Can expressing gratitude improve your mental and physical health? Yes, says the Mayo Clinic. Studies have shown that expressing gratitude is one way we can improve our health and the month of November is a great time to encourage your staff, members, and families to start new habits.

After fifteen years of research, Greater Good Magazine reports that gratitude is a key to psychological well-being. “Gratitude can be an incredibly powerful and invigorating experience,” says researcher Jeff Huffman. “There is growing evidence that gratitude not only brings good feelings, but it could also lead to better health.”

We’ve all experienced being the recipient of a positive gesture or kind words. Do you know why our mood can change instantly when we experience gratitude? Acknowledging and expressing gratitude daily can improve sleep and decrease depression, anxiety, and chronic pain.

Are you aware that November is National Gratitude Month? According to the National Council on Aging, “practicing gratitude in small ways reaps dividends over time. When people have higher levels of gratitude, they tend to be more socially connected, better able to handle stress, have lower levels of depression, and get better sleep.”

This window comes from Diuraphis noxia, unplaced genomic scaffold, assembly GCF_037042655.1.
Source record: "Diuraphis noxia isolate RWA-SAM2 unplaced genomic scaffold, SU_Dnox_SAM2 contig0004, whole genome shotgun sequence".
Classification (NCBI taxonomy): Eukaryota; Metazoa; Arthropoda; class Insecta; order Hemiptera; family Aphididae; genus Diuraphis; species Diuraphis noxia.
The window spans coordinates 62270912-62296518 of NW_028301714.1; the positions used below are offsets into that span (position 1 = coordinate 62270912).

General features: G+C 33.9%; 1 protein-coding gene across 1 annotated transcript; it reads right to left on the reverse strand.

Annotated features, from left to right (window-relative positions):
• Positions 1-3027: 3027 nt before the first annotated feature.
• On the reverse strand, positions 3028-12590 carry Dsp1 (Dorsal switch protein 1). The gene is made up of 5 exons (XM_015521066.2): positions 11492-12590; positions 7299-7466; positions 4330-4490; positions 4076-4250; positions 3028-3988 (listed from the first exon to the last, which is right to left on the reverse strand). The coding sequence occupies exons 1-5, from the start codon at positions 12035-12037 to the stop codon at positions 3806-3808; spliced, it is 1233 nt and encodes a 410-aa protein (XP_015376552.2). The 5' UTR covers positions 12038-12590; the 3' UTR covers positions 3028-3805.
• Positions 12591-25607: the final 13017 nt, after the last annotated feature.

Modeling gratitude for your members and residents is an ideal way to get everyone on board the “Gratitude Train.” Here are ten ideas to help you get started.

  1. Using a whiteboard, chalkboard or poster, write, “What am I grateful for today?” Write down your answer, and as participants arrive, invite them to provide a response and write it on the board (or have them write their statement). 
  2. Use adult language associated with gratitude along with a smile on your face. “Thank you.” “I am so grateful for you.” “That was a kind thing you just did.” “I appreciate what you just said.”
  3. Consider adding a statement of gratitude to your daily calendar or schedule. Introduce the message each morning or before lunch.
  4. Include music and poetry as a way to express gratitude.
  5. Don’t complain. Turn every lemon into lemonade. Model gratitude.
  6. Start tracking ways that your organization expresses gratitude-perhaps it is through appreciation? Or perhaps it is through helping others?
  7. Brainstorm with the group the many ways that we can express gratitude. Write ideas on a whiteboard or flipchart and leave the list where everyone can see it and add new ideas.
  8. Write (or dictate) a gratitude letter or card for a special person.
  9. Create a “Gratitude Garden” or “Kindness Garden” (there is a free download on the EngAGE EnCOURAGE website on how to create a kindness garden with painted rocks.)
  10. Identify and reward participants, staff, or family members who express random acts of gratitude with a “gratitude certificate.”